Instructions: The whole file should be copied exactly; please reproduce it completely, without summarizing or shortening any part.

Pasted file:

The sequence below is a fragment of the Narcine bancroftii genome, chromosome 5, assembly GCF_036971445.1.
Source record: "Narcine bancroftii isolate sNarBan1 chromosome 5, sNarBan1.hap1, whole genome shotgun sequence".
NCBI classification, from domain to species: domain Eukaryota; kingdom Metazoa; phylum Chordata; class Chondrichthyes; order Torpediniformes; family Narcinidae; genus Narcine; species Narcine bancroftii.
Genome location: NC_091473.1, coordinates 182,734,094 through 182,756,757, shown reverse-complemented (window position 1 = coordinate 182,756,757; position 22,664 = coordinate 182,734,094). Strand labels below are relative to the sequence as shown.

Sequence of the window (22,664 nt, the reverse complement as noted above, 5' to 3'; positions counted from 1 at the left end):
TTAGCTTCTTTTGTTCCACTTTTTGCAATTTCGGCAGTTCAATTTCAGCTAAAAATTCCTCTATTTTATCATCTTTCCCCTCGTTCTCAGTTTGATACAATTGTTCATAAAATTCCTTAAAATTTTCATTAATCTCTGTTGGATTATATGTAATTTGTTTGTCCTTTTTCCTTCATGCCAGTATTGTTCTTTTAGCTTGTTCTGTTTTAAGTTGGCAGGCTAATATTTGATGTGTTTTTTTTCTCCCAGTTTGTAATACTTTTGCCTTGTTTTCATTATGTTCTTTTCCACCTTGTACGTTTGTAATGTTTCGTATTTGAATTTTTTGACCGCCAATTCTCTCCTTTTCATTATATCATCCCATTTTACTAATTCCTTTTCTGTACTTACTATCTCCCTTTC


The sequence below is a fragment of the Narcine bancroftii genome, chromosome 5, assembly GCF_036971445.1.
Source record: "Narcine bancroftii isolate sNarBan1 chromosome 5, sNarBan1.hap1, whole genome shotgun sequence".
NCBI classification, from domain to species: domain Eukaryota; kingdom Metazoa; phylum Chordata; class Chondrichthyes; order Torpediniformes; family Narcinidae; genus Narcine; species Narcine bancroftii.
Genome location: NC_091473.1, coordinates 182,734,094 through 182,756,757, shown reverse-complemented (window position 1 = coordinate 182,756,757; position 22,664 = coordinate 182,734,094). Strand labels below are relative to the sequence as shown.

Sequence of the window (22,664 nt, the reverse complement as noted above, 5' to 3'; positions counted from 1 at the left end):
TTAGCTTCTTTTGTTCCACTTTTTGCAATTTCGGCAGTTCAATTTCAGCTAAAAATTCCTCTATTTTATCATCTTTCCCCTCGTTCTCAGTTTGATACAATTGTTCATAAAATTCCTTAAAATTTTCATTAATCTCTGTTGGATTATATGTAATTTGTTTGTCCTTTTTCCTTCATGCCAGTATTGTTCTTTTAGCTTGTTCTGTTTTAAGTTGGCAGGCTAATATTTGATGTGTTTTTTTTCTCCCAGTTTGTAATACTTTTGCCTTGTTTTCATTATGTTCTTTTCCACCTTGTACGTTTGTAATGTTTCGTATTTGAATTTTTTGACCGCCAATTCTCTCCTTTTCATTATATCATCCCATTTTACTAATTCCTTTTCTGTACTTACTATCTCCCTTTC